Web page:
I woke up this morning to the news that legendary theoretical physicist Stephen Hawking had passed away.
Hawking held an undoubtably important place in modern culture. Through his improbable battle with ALS (he was diagnosed at 21 and given two years to live) he became uniquely recognizable. "That guy in the wheelchair" brought the arcane and abstract world of cosmology to a wider audience.
I was first exposed to him in the season six finale of Star Trek: The Next Generation. I would have been about eight years old.
My family happened to have a copy of his New York Times bestseller, A Brief History of Time, on the shelf. It was one of those books that lots of people bought but few actually read. I tried to read it and it wasn't that difficult. That book contained a lot of important lessons for a young person!
The idea that runs through the book is that the universe is explicable. Not necessarily explainED but explicABLE. (At that point our current best estimate for the age of the universe, 13.8 billion years, was still about a decade away.) While the world might be complicated, the explanations aren't forever hidden over the horizon of human knowledge. Sometimes, we actually have too many possible explanations and are waiting for a way to tell between them. He also spent most of his time talking about Black Holes and the beginning of the universe; pretty cool stuff. Once you start thinking in those terms, it's hard to turn back.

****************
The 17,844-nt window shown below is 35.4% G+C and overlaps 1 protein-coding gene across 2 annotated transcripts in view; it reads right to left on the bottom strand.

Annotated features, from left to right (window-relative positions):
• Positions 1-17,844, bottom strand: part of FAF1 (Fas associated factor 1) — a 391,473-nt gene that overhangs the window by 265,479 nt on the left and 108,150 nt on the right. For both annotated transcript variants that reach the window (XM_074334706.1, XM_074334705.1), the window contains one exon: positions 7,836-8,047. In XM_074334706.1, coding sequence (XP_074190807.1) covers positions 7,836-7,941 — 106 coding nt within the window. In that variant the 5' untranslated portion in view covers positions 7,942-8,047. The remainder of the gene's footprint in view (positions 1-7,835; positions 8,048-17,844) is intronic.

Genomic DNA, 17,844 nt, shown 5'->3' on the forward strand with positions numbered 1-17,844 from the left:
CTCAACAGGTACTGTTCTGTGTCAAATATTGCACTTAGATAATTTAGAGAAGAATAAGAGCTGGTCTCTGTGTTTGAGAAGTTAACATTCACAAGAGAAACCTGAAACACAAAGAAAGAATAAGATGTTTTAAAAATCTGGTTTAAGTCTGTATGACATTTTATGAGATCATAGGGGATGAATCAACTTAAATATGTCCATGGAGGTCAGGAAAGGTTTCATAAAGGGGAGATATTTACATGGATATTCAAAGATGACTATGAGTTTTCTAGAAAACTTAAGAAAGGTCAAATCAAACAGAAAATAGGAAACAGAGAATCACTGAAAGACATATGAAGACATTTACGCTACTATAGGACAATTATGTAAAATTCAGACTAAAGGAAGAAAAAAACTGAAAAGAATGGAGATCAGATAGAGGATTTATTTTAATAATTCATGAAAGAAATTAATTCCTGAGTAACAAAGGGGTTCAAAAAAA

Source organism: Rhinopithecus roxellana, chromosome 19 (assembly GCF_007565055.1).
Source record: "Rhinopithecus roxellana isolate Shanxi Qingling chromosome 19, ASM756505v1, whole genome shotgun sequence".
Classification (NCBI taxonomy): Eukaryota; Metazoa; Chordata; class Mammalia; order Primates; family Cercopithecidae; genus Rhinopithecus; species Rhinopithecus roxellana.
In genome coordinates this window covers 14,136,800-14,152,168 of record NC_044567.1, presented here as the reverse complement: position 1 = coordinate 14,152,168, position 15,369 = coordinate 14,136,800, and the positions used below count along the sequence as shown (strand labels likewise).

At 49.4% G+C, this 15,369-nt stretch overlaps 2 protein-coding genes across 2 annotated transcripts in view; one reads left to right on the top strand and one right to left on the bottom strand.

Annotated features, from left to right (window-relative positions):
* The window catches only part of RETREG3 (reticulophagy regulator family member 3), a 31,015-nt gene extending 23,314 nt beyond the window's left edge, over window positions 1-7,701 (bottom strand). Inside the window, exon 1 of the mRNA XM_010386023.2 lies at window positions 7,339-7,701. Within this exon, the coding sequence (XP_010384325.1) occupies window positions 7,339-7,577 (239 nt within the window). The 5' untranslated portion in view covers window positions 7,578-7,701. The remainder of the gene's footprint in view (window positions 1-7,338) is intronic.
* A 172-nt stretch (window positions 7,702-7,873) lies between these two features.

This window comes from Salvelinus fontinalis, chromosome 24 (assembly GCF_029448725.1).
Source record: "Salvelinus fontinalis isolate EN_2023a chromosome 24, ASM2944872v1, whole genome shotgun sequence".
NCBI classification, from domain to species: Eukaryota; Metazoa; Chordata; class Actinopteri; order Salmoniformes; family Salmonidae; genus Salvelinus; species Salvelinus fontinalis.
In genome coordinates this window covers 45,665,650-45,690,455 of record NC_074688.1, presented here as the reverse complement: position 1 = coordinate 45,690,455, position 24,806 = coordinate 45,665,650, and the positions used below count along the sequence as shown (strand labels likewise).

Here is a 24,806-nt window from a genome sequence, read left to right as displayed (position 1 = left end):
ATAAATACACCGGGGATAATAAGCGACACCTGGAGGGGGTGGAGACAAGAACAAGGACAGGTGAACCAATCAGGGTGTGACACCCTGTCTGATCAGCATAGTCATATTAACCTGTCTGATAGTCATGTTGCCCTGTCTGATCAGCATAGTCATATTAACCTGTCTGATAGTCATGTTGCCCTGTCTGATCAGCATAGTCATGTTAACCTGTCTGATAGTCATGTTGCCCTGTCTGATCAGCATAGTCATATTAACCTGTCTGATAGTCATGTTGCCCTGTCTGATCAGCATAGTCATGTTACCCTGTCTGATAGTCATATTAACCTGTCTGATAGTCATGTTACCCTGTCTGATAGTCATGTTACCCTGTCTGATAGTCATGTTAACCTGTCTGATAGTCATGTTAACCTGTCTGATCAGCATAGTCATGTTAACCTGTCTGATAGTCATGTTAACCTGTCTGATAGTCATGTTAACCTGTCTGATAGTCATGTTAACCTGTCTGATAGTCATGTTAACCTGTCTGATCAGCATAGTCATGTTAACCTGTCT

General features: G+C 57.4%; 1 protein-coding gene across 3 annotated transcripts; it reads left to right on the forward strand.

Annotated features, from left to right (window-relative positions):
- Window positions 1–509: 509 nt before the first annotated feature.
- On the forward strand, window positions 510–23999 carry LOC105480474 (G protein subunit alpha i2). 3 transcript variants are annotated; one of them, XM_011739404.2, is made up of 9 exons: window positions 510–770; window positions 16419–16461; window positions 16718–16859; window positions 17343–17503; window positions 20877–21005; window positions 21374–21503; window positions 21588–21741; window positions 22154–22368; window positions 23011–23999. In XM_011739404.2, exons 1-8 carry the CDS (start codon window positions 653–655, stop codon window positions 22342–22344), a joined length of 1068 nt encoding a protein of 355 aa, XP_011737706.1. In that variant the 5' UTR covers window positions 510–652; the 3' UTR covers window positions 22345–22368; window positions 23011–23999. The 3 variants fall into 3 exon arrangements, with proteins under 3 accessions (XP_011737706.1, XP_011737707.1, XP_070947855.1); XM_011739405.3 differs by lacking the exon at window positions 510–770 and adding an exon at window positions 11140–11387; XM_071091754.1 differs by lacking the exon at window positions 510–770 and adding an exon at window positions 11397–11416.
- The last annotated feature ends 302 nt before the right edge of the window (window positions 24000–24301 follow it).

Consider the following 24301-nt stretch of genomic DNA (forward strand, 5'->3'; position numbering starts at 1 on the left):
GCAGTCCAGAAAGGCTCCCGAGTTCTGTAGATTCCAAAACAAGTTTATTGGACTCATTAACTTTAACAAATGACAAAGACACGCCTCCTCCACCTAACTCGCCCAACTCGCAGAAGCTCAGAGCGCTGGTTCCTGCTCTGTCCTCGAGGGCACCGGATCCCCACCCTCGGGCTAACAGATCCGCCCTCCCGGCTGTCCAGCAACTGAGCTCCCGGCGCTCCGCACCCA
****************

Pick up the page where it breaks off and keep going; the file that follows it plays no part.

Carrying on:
More recently, he has made guest appearances on The Big Bang Theory and had an Oscar nominated feature film about his early life on his way to his PhD, The Theory of Everything. So I hope I'm not the last generation to be inspired by his life and work.